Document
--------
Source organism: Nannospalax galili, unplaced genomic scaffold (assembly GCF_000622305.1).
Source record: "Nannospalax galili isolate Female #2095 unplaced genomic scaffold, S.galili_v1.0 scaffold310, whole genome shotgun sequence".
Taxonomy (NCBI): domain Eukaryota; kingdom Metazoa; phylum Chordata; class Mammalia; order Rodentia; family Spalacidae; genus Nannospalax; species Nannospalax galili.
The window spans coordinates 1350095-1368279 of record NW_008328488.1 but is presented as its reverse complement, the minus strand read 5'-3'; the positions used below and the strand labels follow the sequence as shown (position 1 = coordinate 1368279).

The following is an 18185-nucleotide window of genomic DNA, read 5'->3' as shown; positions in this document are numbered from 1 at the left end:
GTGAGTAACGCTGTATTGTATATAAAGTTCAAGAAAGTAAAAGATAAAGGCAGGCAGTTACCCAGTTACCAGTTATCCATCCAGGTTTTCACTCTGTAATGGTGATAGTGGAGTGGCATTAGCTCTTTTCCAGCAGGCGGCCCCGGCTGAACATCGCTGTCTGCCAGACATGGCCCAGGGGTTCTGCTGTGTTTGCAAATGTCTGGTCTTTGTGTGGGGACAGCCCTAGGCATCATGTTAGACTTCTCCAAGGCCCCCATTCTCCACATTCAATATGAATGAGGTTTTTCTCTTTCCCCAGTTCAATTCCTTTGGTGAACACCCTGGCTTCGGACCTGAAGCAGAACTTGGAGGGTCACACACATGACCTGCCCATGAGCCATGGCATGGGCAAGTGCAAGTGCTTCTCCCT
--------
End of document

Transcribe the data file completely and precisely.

Source organism: Nannospalax galili, unplaced genomic scaffold (assembly GCF_000622305.1).
Source record: "Nannospalax galili isolate Female #2095 unplaced genomic scaffold, S.galili_v1.0 scaffold310, whole genome shotgun sequence".
Taxonomy (NCBI): domain Eukaryota; kingdom Metazoa; phylum Chordata; class Mammalia; order Rodentia; family Spalacidae; genus Nannospalax; species Nannospalax galili.
The window spans coordinates 1350095-1368279 of record NW_008328488.1 but is presented as its reverse complement, the minus strand read 5'-3'; the positions used below and the strand labels follow the sequence as shown (position 1 = coordinate 1368279).

The following is an 18185-nucleotide window of genomic DNA, read 5'->3' as shown; positions in this document are numbered from 1 at the left end:
GTGAGTAACGCTGTATTGTATATAAAGTTCAAGAAAGTAAAAGATAAAGGCAGGCAGTTACCCAGTTACCAGTTATCCATCCAGGTTTTCACTCTGTAATGGTGATAGTGGAGTGGCATTAGCTCTTTTCCAGCAGGCGGCCCCGGCTGAACATCGCTGTCTGCCAGACATGGCCCAGGGGTTCTGCTGTGTTTGCAAATGTCTGGTCTTTGTGTGGGGACAGCCCTAGGCATCATGTTAGACTTCTCCAAGGCCCCCATTCTCCACATTCAATATGAATGAGGTTTTTCTCTTTCCCCAGTTCAATTCCTTTGGTGAACACCCTGGCTTCGGACCTGAAGCAGAACTTGGAGGGTCACACACATGACCTGCCCATGAGCCATGGCATGGGCAAGTGCAAGTGCTTCTCCCT